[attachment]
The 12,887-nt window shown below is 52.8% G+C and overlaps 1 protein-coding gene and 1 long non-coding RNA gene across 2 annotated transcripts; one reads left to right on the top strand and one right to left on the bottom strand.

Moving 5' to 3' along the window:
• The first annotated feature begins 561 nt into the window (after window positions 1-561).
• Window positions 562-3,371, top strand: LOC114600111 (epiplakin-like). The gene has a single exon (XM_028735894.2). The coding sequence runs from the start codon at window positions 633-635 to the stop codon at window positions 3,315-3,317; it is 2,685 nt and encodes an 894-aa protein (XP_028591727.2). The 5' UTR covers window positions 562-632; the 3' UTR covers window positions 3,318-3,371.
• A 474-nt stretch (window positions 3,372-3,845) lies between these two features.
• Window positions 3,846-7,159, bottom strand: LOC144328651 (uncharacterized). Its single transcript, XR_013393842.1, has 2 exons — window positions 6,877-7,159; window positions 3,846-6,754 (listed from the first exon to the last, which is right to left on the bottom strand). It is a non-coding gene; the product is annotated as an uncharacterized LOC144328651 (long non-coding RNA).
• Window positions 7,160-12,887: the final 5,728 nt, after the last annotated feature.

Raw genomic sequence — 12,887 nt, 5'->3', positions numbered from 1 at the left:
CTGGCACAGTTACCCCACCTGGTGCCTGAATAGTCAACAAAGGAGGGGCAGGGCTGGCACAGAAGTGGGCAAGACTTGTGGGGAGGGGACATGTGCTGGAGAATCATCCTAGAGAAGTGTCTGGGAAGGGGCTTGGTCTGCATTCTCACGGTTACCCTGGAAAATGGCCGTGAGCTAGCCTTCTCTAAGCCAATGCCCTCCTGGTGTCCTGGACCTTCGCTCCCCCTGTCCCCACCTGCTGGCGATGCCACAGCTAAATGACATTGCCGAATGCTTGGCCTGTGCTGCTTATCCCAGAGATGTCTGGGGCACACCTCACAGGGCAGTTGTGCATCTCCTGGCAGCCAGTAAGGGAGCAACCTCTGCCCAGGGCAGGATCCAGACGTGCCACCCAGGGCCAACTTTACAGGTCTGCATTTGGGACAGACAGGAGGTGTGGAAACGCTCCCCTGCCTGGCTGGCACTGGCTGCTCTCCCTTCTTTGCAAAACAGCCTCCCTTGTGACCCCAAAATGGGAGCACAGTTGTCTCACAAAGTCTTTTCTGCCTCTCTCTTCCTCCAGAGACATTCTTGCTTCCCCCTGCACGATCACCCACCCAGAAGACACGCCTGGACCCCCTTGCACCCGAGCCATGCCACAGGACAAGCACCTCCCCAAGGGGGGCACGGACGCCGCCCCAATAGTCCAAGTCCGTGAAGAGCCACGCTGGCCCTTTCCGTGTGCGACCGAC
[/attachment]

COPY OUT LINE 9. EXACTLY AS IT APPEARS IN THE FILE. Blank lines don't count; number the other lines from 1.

CTGGCACAGTTACCCCACCTGGTGCCTGAATAGTCAACAAAGGAGGGGCAGGGCTGGCACAGAAGTGGGCAAGACTTGTGGGGAGGGGACATGTGCTGGAGAATCATCCTAGAGAAGTGTCTGGGAAGGGGCTTGGTCTGCATTCTCACGGTTACCCTGGAAAATGGCCGTGAGCTAGCCTTCTCTAAGCCAATGCCCTCCTGGTGTCCTGGACCTTCGCTCCCCCTGTCCCCACCTGCTGGCGATGCCACAGCTAAATGACATTGCCGAATGCTTGGCCTGTGCTGCTTATCCCAGAGATGTCTGGGGCACACCTCACAGGGCAGTTGTGCATCTCCTGGCAGCCAGTAAGGGAGCAACCTCTGCCCAGGGCAGGATCCAGACGTGCCACCCAGGGCCAACTTTACAGGTCTGCATTTGGGACAGACAGGAGGTGTGGAAACGCTCCCCTGCCTGGCTGGCACTGGCTGCTCTCCCTTCTTTGCAAAACAGCCTCCCTTGTGACCCCAAAATGGGAGCACAGTTGTCTCACAAAGTCTTTTCTGCCTCTCTCTTCCTCCAGAGACATTCTTGCTTCCCCCTGCACGATCACCCACCCAGAAGACACGCCTGGACCCCCTTGCACCCGAGCCATGCCACAGGACAAGCACCTCCCCAAGGGGGGCACGGACGCCGCCCCAATAGTCCAAGTCCGTGAAGAGCCACGCTGGCCCTTTCCGTGTGCGACCGAC